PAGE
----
The team created iron-platinum shells that varied in width from one to three nanometers. In lab tests, the group found the one-nanometer shells performed best.

“This is a very good demonstration that catalysts with a core and a shell can be made readily in half-gram quantities in the lab, they’re active, and they last,” said Brown graduate student, Vismadeb Mazumder. “The next step is to scale them up for commercial use, and we are confident we’ll be able to do that.”

Mazumder and Shouheng Sun, professor of chemistry at Brown, are studying why the palladium core increases the catalytic abilities of iron platinum, although they think it has something to do with the transfer of electrons between the core and shell metals. To that end, they are trying to use a chemically more active metal than palladium as the core to confirm the transfer of electrons in the core-shell arrangement and its importance to the catalyst’s function.

The study detailing the researcher’s findings is published in the Journal of the American Chemical Society.

About the Author
Darren Quick Darren's love of technology started in primary school with a Nintendo Game & Watch Donkey Kong (still functioning) and a Commodore VIC 20 computer (not still functioning). In high school he upgraded to a 286 PC, and he's been following Moore's law ever since. This love of technology continued through a number of university courses and crappy jobs until 2008, when his interests found a home at Gizmag.   All articles by Darren Quick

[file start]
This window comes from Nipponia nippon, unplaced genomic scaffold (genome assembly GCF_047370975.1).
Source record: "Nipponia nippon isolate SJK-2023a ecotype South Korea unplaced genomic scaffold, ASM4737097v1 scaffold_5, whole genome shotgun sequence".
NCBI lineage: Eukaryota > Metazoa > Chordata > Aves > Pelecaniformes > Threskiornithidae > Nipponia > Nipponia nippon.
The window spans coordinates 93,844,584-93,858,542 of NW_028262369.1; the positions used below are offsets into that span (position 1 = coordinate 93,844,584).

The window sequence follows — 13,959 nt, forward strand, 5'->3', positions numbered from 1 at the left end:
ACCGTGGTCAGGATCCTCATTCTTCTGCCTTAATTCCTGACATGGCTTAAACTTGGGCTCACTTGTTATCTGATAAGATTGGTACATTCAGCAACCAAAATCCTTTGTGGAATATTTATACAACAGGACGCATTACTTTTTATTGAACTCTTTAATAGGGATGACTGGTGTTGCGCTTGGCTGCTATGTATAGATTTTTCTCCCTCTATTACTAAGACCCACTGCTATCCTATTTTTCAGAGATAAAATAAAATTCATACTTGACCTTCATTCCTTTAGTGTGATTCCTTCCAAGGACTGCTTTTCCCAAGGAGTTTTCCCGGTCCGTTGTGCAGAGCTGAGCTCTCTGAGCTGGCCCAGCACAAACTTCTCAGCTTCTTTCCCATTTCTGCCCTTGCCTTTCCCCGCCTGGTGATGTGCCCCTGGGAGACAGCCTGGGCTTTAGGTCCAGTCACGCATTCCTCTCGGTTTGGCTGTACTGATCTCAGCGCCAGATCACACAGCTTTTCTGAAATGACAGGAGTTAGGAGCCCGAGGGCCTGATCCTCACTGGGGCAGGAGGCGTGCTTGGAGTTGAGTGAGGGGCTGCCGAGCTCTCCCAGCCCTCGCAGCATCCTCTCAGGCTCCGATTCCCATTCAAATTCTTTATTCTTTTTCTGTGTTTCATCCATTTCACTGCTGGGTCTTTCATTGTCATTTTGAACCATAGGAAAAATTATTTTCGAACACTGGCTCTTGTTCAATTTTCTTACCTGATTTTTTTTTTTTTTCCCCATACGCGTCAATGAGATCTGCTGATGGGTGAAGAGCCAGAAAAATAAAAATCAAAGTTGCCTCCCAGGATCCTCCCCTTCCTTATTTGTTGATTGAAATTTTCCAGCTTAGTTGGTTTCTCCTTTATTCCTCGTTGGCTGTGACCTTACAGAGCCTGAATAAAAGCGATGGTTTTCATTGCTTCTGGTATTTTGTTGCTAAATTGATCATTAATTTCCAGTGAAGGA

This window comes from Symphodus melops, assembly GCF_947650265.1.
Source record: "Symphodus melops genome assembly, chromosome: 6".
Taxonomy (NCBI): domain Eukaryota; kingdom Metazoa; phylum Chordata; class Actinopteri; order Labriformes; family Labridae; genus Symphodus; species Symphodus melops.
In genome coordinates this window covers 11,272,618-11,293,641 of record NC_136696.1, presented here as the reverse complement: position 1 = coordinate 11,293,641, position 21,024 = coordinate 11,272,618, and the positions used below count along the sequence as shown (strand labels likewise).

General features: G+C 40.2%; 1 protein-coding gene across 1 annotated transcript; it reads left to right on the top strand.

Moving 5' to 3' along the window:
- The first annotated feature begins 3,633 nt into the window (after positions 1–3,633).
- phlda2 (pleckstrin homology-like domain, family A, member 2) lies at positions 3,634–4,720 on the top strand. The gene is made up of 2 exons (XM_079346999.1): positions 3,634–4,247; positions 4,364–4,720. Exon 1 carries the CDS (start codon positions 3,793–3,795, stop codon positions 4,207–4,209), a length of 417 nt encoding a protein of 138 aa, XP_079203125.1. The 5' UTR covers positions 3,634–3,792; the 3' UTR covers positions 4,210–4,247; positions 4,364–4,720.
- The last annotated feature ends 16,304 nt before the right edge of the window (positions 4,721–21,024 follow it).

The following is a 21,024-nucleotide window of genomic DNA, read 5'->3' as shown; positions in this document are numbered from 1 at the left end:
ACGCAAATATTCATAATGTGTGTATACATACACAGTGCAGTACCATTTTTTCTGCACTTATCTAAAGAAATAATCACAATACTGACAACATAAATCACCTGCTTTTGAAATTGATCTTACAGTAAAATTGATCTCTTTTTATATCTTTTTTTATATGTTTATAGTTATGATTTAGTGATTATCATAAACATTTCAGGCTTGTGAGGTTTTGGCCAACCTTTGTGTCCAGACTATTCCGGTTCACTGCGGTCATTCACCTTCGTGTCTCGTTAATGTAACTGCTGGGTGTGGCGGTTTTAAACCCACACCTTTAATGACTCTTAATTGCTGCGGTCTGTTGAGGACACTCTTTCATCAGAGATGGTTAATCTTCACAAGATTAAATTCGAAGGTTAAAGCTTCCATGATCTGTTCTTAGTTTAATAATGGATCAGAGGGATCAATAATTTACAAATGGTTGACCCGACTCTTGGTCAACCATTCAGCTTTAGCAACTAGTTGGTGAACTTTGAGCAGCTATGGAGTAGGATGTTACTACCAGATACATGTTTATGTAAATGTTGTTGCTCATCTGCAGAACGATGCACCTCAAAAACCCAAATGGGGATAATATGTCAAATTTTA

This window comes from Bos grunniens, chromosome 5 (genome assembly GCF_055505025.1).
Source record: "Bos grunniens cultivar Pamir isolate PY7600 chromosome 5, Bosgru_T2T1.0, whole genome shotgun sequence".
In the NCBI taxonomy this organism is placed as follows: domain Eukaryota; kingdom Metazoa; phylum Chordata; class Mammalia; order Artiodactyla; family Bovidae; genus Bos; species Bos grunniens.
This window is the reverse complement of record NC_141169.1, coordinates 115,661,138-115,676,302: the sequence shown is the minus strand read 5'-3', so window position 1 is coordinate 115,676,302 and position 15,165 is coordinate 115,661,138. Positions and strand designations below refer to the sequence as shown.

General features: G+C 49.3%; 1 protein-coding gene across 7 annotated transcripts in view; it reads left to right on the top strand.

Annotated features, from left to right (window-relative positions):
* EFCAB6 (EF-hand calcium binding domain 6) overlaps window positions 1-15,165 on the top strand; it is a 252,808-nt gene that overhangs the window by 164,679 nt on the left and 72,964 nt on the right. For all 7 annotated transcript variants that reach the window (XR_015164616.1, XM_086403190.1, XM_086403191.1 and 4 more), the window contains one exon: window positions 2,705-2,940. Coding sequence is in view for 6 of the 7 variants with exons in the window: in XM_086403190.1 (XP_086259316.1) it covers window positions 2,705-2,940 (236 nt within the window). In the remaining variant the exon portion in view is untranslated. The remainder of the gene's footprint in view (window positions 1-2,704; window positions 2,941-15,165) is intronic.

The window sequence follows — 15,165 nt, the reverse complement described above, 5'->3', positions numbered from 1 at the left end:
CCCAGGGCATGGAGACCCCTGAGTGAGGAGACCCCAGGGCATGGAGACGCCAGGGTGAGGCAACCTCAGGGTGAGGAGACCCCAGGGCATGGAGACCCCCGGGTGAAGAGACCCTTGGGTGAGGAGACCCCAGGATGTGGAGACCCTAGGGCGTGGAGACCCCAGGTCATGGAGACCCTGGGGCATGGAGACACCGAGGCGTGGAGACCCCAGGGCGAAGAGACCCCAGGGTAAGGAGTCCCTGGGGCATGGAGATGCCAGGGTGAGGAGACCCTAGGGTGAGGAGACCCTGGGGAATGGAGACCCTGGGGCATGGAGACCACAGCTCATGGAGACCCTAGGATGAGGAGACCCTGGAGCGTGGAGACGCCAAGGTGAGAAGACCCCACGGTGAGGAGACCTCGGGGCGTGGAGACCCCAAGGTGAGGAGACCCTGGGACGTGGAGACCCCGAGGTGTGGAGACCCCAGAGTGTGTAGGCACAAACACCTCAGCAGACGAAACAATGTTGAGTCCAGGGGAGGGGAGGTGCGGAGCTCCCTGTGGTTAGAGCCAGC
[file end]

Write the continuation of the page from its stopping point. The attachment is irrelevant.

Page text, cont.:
7 Comments

I thought that the most obvious problem to the widespread adoption of hydrogen as an alternate fuel source was that it was a stupid idea...

Why would you use a fuel which is only 25% efficient to generate from electricity, has to be stored in a nickel lined ultra high pressure cylinder otherwise it will bleed out and if said ultra high pressure nickel lined vessel were ever punctured the resulatant blast would probably make current LPG bleves look like a nice holiday location...

I mean asside from that, the storage and distribution issues and the fact that its both mass and volume inefficient even when compared to a large stack of batteries it seems like a wonderful fuel.

Drew__1
26th May, 2010 @ 12:41 am PDT

there is also nickel hydrid fuel tanks, which does not store hydrogen in pressurized tanks.

search it on google.

bio-power jeff
26th May, 2010 @ 03:39 am PDT

Ever priced a NiMH tank Jeff?

Or priced H2?

One thing I want to know is what is a cycle in a fool cell? I'd just turn one on and run it. Give me life in hrs so it can be compared.